Officials at the Ministry of Defence have been told to refuse future bookings until the Treasury loosens the purse strings and pays for previous trips.
However, it seems that there may be more to the row than simply an outstanding bill, as the MoD and the Treasury have found themselves in opposing trenches over the controversial National Security Review, which has suggested further cuts to the military's budget. He is seeking up to £2bn from the Treasury, the Times reported, at a time when Mr Hammond has already begun to spend some more money on services and infrastructure.
"Remainer Phil" insisted that the Armed Forces could make the cut from its current standing strength of 78,000 soldiers because this greatly reduced number would be sufficient for the Army to form a division to fight in a war.
Over the past year, Hammond, who proves to be a somewhat more hard customer, has used the military's aerial transport to make numerous worldwide and domestic flights to over 20 destinations in his capacity as the Treasury's head.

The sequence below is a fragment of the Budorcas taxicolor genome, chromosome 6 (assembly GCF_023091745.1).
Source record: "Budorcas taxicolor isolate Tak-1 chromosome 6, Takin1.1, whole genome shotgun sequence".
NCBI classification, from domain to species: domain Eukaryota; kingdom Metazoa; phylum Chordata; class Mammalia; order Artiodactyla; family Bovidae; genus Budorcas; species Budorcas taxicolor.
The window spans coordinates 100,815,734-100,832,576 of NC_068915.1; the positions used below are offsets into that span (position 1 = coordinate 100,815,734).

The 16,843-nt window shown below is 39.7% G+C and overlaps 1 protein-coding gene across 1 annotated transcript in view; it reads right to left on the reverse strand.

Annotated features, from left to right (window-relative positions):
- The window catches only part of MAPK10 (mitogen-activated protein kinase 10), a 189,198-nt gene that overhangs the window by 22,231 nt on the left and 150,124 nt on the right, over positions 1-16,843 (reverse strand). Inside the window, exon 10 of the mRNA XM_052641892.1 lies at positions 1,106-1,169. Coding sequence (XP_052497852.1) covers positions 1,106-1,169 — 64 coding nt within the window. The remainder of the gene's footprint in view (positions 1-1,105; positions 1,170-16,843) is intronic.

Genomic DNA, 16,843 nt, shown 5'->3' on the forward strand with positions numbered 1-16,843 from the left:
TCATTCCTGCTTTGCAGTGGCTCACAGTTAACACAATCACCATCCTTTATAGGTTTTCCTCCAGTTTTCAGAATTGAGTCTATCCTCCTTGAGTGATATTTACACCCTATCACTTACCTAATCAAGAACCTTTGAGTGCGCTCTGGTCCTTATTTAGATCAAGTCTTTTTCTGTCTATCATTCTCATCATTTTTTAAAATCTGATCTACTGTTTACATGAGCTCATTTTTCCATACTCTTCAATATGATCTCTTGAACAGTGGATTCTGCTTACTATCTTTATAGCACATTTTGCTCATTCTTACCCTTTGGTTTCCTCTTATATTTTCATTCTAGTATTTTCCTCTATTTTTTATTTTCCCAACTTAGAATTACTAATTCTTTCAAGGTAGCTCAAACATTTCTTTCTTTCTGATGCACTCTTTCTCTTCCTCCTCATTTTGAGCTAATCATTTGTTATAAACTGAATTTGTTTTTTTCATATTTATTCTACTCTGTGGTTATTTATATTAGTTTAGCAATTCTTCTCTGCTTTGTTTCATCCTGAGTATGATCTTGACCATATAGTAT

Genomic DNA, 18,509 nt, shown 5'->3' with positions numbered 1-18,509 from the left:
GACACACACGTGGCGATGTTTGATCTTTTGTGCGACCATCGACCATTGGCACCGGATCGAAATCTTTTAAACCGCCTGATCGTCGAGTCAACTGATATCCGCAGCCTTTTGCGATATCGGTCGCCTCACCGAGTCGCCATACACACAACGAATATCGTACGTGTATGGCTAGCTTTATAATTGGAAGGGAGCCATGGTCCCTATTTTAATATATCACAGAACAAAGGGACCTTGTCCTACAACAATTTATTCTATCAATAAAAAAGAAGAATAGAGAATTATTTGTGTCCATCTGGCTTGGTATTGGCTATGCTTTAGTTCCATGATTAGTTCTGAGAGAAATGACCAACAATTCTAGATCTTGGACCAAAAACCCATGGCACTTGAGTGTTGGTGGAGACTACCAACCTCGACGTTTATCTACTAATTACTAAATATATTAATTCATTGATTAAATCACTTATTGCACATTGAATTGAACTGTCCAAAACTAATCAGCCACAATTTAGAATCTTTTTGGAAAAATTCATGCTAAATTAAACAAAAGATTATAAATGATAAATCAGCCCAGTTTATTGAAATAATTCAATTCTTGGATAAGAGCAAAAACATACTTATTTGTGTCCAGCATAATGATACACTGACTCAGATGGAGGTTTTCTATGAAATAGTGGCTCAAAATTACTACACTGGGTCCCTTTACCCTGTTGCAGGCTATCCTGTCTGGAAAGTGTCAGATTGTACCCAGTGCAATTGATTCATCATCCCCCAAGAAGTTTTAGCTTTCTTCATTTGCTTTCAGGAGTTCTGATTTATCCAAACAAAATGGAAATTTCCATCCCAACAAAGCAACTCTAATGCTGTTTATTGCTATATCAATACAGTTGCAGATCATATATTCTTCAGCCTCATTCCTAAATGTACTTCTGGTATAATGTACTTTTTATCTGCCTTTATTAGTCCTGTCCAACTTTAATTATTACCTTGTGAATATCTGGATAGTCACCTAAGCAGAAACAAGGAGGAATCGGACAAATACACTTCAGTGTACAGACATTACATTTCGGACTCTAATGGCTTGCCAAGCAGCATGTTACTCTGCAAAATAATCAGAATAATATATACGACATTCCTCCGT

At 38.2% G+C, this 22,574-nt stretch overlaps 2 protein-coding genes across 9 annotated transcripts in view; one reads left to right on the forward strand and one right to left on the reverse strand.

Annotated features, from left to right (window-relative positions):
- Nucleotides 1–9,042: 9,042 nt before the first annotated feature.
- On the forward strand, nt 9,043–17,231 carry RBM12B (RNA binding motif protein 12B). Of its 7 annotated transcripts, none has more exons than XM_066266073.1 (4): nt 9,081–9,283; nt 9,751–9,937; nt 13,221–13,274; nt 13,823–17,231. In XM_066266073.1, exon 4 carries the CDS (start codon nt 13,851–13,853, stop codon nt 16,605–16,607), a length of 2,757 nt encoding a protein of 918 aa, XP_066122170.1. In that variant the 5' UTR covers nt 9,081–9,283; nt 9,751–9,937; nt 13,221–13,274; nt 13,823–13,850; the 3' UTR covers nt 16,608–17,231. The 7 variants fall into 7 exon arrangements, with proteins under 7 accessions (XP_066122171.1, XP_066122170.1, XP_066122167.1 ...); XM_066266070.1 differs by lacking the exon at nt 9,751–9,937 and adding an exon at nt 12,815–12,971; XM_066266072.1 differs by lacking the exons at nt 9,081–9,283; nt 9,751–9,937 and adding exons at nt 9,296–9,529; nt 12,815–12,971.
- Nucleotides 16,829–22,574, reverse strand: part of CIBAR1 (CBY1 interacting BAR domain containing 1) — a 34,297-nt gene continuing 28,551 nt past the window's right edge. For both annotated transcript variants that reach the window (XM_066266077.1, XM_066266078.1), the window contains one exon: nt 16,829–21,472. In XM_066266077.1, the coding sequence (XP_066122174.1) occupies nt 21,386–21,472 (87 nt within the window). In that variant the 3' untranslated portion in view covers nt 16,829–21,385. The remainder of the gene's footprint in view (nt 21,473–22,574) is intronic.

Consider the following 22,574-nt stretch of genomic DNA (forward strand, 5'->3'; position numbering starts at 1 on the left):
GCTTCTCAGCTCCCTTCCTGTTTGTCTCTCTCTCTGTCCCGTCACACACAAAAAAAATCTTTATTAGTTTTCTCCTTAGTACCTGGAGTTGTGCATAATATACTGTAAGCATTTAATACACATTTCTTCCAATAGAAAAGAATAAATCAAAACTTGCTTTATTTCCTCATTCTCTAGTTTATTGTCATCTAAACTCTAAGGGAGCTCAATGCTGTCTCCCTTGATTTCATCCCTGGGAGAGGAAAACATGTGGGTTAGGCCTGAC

They report the Chancellor used BAE 146 jets, which also transports the royal family.
The more than 20 destinations to which Mr Hammond travelled, which also included Manchester, Leeds, Paris and Brussels, were all accessible by train or cheap flights.
A MoD source said: "At the same time as claiming our courageous armed forces don't need any more money and that the army only needs 50,000 troops, it is a huge double standard to willingly use their facilities at the same time as refusing to pay for them".
The Prime Minister is expected to meet Mr Williamson and Mr Hammond to talk about changes to the armed forces soon, but Brexit negotiations are now occupying her focus.